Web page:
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Data protection is especially critical, so IT managers might feel more comfortable with a "belts and suspenders" approach. Even if the archiving software places some data off-limits by policy, a basic storage system used as the archive target may leave it unprotected. Although careful application of traditional security and access controls found on standard NAS systems can offset this risk, the enhanced features of specialized archiving storage systems go further.

Storage platforms specifically designed for archiving often include enhanced protection against modification or deletion, sometimes called write once, read many (WORM) storage. Contrary to popular belief, there are few regulations or laws specifically calling for WORM storage. But the concept of access control is as central to long-term data management as retention schedules and classification, and legal discovery regularly demands certification that data hasn't been accessed or modified. Therefore, no legal or compliance archive should be without WORM capability. Systems may also offer authentication that uses mathematical checksums to verify that data hasn't been modified, but use of those haven't yet been commonly presented in legal cases. Finally, make sure the system logs and reports all access attempts, as this data is critical for documenting compliance.

Many storage systems designed for archiving are now adding data-reduction technologies ranging from compression to single-instance storage

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(SIS) to advanced deduplication. These various technologies function similarly, using algorithms to reduce the amount of data that must be stored in a lossless fashion. Single-instance storage compares whole files or objects with existing content, storing only a single copy of duplicates. Traditional data compression encodes files or objects, creating a "dictionary" of repeating patterns to shrink them. Finally, deduplication technology searches for duplicate data both within objects and across the entire data store, a complex computing task that can result in vastly reduced storage requirements. Each approach balances storage reduction against the computing power required to accomplish it.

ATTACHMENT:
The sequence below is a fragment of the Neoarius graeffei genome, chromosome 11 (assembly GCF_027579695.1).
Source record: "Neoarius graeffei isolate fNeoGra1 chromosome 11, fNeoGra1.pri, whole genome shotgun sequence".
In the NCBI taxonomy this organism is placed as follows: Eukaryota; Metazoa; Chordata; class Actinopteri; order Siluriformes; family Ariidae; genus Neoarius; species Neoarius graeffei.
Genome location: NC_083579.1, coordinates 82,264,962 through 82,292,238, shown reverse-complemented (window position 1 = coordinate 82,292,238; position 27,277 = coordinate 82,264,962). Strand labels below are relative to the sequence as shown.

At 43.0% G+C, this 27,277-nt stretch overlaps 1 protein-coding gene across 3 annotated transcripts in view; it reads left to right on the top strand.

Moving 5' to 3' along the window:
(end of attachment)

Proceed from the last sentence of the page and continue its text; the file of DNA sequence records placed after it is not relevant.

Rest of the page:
These specialized archiving systems also include standard enterprise storage capabilities like scalability, high availability and data replication. Architecture varies from product to product, with some employing traditional storage array technology and others based on a cluster of redundant nodes. One differentiator is the extent to which the archive system can, or should, include non-archive data (see "Consolidated vs. unified storage," below).


Consolidated vs. unified storage
As archives are implemented, it's tempting to create "stovepipes" of storage on the back end, with each application using its own storage system for content and indexes. "Of course a unified storage platform gives efficiency of resources and management, but consolidating archives has other benefits," says Rob Mossi, senior marketing manager for archiving at Hitachi Data Systems. "Creating a consolidated platform for the storage of archived content is a winning strategy, especially when leveraging advanced storage system features like duplicate elimination, compression and replication as found in a highly scalable, performance-enabled active archive solutions," he notes.

Although archive software can use a variety of storage platforms to store the archived content itself, there are other storage requirements for these applications. All archiving software products maintain an index of both the production and archived data, and that database is often stored on a conventional storage array. A unified, multiprotocol storage system with conventional block storage and archiving features allows both the index and content to share space, easing management and growth headaches.

This was first published in January 2009

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